• Johnson v. West

    Practice Area:
    Employment and labor
    Outcome:
    EMPLOYEE/PLAINTIFF WINS PARTIAL SUMMARY JUDGMENT, SETTLES
    Description:
    Judge Henry Kennedy, in the U.S. District Court for the District of Columbia, granted Plaintiff's Motion for Partial Summary Judgment on the issue of liability, in the disability discrimination case of Johnson v. Brown, Civil Action 96-01686. Judge Kennedy concluded that the United States Department of Veterans Affairs violated the Rehabilitation Act by terminating Plaintiff Michael Johnson's employment in 1995, while he was working on a light duty assignment making surgical packs. The Judge ruled that Johnson could have been permitted to remain in the light duty assignment indefinitely without imposing an undue burden on the Agency. Both a Merit Systems Protection Board ("MSPB") administrative judge and the Equal Employment Opportunity Commission ("EEOC") had previously ruled against Johnson and for the Agency. The case was subsequently settled under terms extremely favorable to Johnson.
  • Rainey v. Maximum Security

    Practice Area:
    Sexual harassment
    Date:
    Nov 01, 2005
    Outcome:
    Verdict for Plaintiff
    Description:
    Leizer Goldsmith obtained a judgment in 2005 for $200,806.00, for compensatory and punitive damages for sexual harassment, retaliation, and unpaid wages caused by Maximum Private Security Corporation and Mervin A. Gillespie (collectively “Defendants”). Mr. Goldsmith was also awarded full attorneys’ fees and costs in excess of $140,000.00.
  • Two Claimants v. Major Hotel Chain

    Practice Area:
    Arbitration
    Date:
    Mar 24, 2010
    Outcome:
    Arbitrator Awards to Each Claimant: $150,000.00
    Description:
    Two Claimants who were obligated by a mandatory arbitration agreement that precluded them from going to court, suffered severe sexual harassment during their employment at a Hotel. The Claimants’ supervisor hired her relative as Claimants’ co-worker. He engaged in a pattern of sexual harassment, targeting numerous victims that ultimately included Claimants. The harasser’s actions included physical assaults in which he would rub his penis on his victims’ bodies through their clothes, attempted hugs and kisses, indecent exposures, propositions, incessant questioning of his targets regarding sex, and far more. The harassment was known to the supervisor because, despite her denials, she saw and heard many of the actions herself, and because some express complaints reached her. Hotel gave the harasser a warning for harassing a woman before the Claimants came to the Company, but rather than progressively discipline him, they thereafter abdicated responsibility for preventing his misconduct. Understanding that he had carte blanche, the harasser proceeded to intimidate the entire department staff into tolerating his misbehavior. As one has stated, everyone would tell him to cut it out when he was in the midst of harassing a woman in full view of other employees, but that never stopped him from starting a new round of outrageous behavior later. The Harasser exposed himself and assaulted one Claimant on numerous occasions, and assaulted the other in full view of the supervisor, who did nothing. Soon thereafter, he was dragging a Claimant indicating every intention of raping her. At that point, Claimants both recognized that they had to overcome their fears and challenge Hotel to put a stop to the outrages they were experiencing. When they protested directly to the supervisor, the harasser voluntarily resigned without any pressure from management. However, in the period just after the harasser resigned, the Claimants experienced extreme hostility from their management. The Arbiter found that Claimants resigned thereafter. The Arbiter found that Hotel subjected the Claimants to a hostile environment by allowing the described harassment, and made awards of $150,000.00 to each, plus an additional award of attorneys’ fees and costs.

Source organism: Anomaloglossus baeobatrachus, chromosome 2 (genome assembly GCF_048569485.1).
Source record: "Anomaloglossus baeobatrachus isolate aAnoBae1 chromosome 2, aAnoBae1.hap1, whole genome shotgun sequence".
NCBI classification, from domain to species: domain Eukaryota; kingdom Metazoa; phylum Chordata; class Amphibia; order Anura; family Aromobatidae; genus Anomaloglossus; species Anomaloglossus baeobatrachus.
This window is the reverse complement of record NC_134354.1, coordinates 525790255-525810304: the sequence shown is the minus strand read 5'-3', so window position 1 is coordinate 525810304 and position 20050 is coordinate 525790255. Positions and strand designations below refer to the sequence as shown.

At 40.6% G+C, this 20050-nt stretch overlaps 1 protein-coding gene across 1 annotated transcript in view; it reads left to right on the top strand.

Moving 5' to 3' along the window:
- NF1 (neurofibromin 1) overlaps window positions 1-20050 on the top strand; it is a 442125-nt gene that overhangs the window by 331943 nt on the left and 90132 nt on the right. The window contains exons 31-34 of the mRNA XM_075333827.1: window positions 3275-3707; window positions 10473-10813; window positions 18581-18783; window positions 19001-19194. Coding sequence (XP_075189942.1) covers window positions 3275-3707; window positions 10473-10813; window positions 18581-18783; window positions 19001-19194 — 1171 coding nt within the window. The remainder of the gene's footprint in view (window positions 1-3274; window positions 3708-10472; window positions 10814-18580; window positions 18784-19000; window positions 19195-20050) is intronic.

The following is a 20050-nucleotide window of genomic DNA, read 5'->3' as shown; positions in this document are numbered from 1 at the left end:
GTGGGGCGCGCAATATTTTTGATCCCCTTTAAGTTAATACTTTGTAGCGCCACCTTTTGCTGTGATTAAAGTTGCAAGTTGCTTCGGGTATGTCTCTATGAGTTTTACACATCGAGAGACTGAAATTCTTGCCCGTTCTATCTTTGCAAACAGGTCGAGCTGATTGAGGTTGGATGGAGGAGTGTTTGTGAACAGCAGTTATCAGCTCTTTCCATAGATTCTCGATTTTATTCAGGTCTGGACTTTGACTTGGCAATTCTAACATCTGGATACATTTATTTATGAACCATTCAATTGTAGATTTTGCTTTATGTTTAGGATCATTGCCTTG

• Philbrick v. Holder

    Practice Area:
    Employment and labor
    Date:
    May 04, 2015
    Outcome:
    Summary Judgment Reversed by United States Court of Appeals for the Sixth Circuit. Case then settled
    Description:
    Obtained reversal of summary judgment decision, at the United States Court of Appeals for the Sixth Circuit, in Philbrick v. Holder, 124 FEP 1102. This was an employment discrimination and retaliation case in which an administrative judge and federal trial judge all agreed to dismiss the case, before the Court of Appeals reversed and set the case for trial. It subsequently settled.
  • Foster v. University of Maryland Eastern Shore

    Practice Area:
    Employment and labor
    Date:
    Feb 22, 2016
    Outcome:
    $125,000.00 jury verdicat after summary judgment Reversed by United States Court of Appeals for the Fourth Circuit.
    Description:
    Employment retaliation case. The trial court granted summary judgment against Ms. Foster, thereby dismissing the case, but was reversed on appeal, requiring trial under Title VII. At trial in February 2016, Ms. Foster won a $125,000.00 verdict in the U.S. District Court, Baltimore